Panel of City alumni take questions from journalism students.

By Hamish Armstrong (Senior Communications Officer), Published

A full playback of the Alumni Question Time event

More than 100 journalism students from City, University of London were in attendance as the School of Communication and Creativity hosted its first ever ‘Alumni Question Time’ event.

Following in the format of the longstanding Thursday night BBC television series, students put their questions to a panel of City journalism alumni and personnel from the world of politics, comprised of:

  • Katy Balls, Political Editor at The Spectator
  • Pippa Crerar, Political Editor at The Guardian
  • Faisal Islam, Economics Editor at the BBC
  • John Nicolson, Scottish National Party Member of Parliament for Ochil and South Perthshire

The discussion, chaired by Barney Jones, Visiting Professor in the Department of Journalism, explored a range of current affairs issues, as well as career insights and the state of trust in politicians and journalists in 2023. Panellists answered questions about the future political ambitions of Boris Johnson following speculation of a return to frontline politics, the lasting effects of ‘Partygate’ on trust in elected politicians and the direction of leadership in Scotland.

The panel also shared valuable experiences and stories with students about breaking into the journalism industry as members of minority groups, and maintaining a healthy work-life balance while staying at the forefront of national news outlets.

Professor Mel Bunce, Head of the Department of Journalism at City, said:

“One of the biggest privileges of teaching at City is knowing that your students will go on to make a difference in the world, and that could not be better illustrated than our panel for this inaugural Question Time event.

“The work that Pippa, Faisal and Katy do holds politicians to account – it has helped to topple governments – and informs and influences how audiences think about the world.

I’m very proud that City has been a part of their story, and I’m really pleased that we can create opportunities like this for our students to meet and learn from those who came before them.

Joury Alsalman, a first-year on the BA Journalism course, said the evening provided a unique opportunity for students to build their networks and perspectives in the industry:

“It was a great event with very interesting panellists.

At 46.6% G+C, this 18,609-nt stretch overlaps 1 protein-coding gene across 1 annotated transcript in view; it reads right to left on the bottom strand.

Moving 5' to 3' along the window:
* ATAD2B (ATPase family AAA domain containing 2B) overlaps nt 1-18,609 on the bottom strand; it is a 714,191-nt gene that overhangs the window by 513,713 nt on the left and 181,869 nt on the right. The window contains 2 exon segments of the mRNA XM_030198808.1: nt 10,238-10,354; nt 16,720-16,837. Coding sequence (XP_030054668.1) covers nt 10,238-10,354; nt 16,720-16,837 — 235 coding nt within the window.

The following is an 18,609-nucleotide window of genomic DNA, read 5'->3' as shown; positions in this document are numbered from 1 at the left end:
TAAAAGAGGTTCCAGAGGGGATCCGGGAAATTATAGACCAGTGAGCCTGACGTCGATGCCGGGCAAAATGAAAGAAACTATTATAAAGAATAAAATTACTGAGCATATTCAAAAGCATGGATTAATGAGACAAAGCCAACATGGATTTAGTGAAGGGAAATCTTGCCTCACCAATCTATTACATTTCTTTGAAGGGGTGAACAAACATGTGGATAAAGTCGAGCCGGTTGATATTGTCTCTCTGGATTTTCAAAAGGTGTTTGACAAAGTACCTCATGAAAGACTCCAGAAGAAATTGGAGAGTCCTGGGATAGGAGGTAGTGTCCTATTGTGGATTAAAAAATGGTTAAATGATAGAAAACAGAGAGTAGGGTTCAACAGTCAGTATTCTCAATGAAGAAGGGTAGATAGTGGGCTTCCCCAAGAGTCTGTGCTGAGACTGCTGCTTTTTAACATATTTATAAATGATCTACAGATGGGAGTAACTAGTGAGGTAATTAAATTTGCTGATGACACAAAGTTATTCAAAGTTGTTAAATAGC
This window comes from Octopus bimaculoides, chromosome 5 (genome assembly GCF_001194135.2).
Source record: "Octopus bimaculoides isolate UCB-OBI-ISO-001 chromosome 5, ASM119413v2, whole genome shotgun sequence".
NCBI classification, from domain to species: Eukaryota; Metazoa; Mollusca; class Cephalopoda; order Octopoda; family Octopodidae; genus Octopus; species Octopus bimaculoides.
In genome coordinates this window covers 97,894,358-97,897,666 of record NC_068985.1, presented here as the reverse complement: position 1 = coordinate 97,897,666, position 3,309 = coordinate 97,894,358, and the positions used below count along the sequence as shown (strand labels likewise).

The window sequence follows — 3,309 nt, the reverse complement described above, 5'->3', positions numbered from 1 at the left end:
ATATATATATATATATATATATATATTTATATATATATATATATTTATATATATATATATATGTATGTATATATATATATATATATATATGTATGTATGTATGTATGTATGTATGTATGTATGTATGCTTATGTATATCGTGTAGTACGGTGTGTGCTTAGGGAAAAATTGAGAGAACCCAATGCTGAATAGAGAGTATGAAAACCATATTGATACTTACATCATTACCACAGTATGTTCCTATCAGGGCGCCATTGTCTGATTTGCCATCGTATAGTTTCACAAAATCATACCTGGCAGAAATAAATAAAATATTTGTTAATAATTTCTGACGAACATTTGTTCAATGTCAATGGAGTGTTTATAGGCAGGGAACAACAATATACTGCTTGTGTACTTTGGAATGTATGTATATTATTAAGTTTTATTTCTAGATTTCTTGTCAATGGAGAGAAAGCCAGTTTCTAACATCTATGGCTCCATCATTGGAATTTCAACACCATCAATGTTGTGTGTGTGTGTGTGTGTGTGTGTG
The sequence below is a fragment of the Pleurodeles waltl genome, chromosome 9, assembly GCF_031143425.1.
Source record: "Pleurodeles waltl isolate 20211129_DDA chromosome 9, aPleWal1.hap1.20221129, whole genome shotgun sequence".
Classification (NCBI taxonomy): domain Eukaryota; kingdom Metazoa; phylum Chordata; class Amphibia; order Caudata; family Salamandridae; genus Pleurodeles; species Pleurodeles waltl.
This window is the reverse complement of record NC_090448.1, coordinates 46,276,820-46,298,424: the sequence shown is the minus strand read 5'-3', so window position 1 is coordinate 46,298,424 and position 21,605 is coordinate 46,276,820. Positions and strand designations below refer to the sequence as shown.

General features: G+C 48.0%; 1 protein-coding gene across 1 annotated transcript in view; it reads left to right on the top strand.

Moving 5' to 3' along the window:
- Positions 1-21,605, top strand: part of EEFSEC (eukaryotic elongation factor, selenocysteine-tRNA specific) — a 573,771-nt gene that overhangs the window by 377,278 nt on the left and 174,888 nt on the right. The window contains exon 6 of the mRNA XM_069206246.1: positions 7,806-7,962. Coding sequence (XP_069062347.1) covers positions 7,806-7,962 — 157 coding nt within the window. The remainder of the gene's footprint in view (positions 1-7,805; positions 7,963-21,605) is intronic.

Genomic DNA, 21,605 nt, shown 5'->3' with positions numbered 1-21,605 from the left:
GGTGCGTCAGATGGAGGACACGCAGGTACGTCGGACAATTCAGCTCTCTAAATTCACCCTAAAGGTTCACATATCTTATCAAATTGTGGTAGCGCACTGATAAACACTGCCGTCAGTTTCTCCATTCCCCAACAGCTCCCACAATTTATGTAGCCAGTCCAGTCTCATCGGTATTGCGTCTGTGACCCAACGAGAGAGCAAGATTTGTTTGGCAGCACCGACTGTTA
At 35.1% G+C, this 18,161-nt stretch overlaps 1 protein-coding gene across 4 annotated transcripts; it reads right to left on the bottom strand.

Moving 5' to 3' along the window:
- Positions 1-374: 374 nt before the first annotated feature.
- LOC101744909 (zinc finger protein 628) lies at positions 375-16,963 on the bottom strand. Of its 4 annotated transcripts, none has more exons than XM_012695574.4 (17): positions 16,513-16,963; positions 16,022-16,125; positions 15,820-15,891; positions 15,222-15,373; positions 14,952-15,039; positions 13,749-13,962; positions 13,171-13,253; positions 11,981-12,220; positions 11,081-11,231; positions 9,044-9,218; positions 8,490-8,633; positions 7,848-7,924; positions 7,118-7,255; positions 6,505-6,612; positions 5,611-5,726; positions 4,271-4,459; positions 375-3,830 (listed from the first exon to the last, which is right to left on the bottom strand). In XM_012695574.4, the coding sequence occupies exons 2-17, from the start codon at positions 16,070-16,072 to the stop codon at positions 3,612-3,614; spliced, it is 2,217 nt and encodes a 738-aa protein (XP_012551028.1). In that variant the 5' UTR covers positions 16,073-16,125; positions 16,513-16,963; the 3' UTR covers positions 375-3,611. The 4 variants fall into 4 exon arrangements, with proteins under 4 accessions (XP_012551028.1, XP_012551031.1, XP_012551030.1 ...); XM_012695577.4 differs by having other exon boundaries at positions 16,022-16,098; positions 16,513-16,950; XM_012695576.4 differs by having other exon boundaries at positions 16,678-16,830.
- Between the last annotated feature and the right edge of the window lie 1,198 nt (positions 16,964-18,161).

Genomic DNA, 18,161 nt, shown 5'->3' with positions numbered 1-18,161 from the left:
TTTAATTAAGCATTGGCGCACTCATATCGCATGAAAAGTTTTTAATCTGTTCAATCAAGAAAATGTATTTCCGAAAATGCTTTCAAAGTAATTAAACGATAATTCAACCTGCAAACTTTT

“I chose to study journalism because I have always had a creative passion and strong interest in storytelling. I am trying to take every opportunity – such as events like these – that comes my way to build connections and a stronger knowledge of the industry.”

“As a Muslim woman, I was particularly impressed by the empowering responses of Faisal Islam, Katy Balls and Pippa Crerar to questions about diversity in the newsroom.

The question of ethnic representation within the British journalism industry, which I asked about during the session, needs to be taken very seriously. Growing up as a Muslim there has always been a very difficult and wrong representation of Muslims in the media, and I have always had an urge to do something about this narrative.

Rob Cameron, a City MA Broadcast Journalism student, filmed the session and said events like these allowed students to get impressive access to the industry:

"I was attracted to the course because of the department’s reputation and vast alumni network.

Events like Alumni Question Time highlight the unique opportunities we have. How many other journalism schools could not only boast alumni like Pippa Crerar, Faisal Islam and Katy Balls, but invite them back for a student event like this?

“As an MA Broadcast Journalism student, my favourite part of the course are the news days we do each week where we alternate between television, radio and digital. This exposes us to a range of different roles in a newsroom in preparation for a career in the industry, as well as broadening our horizons to new roles which we may not have considered or had experience in.

“I came into the course wanting to do music radio presenting, but it has also opened my eyes to the world of news and television, I'm now also considering television reporting.

“The beauty of broadcasting is there are so many possibilities, and I’m certain these experiences will open doors for my career.”

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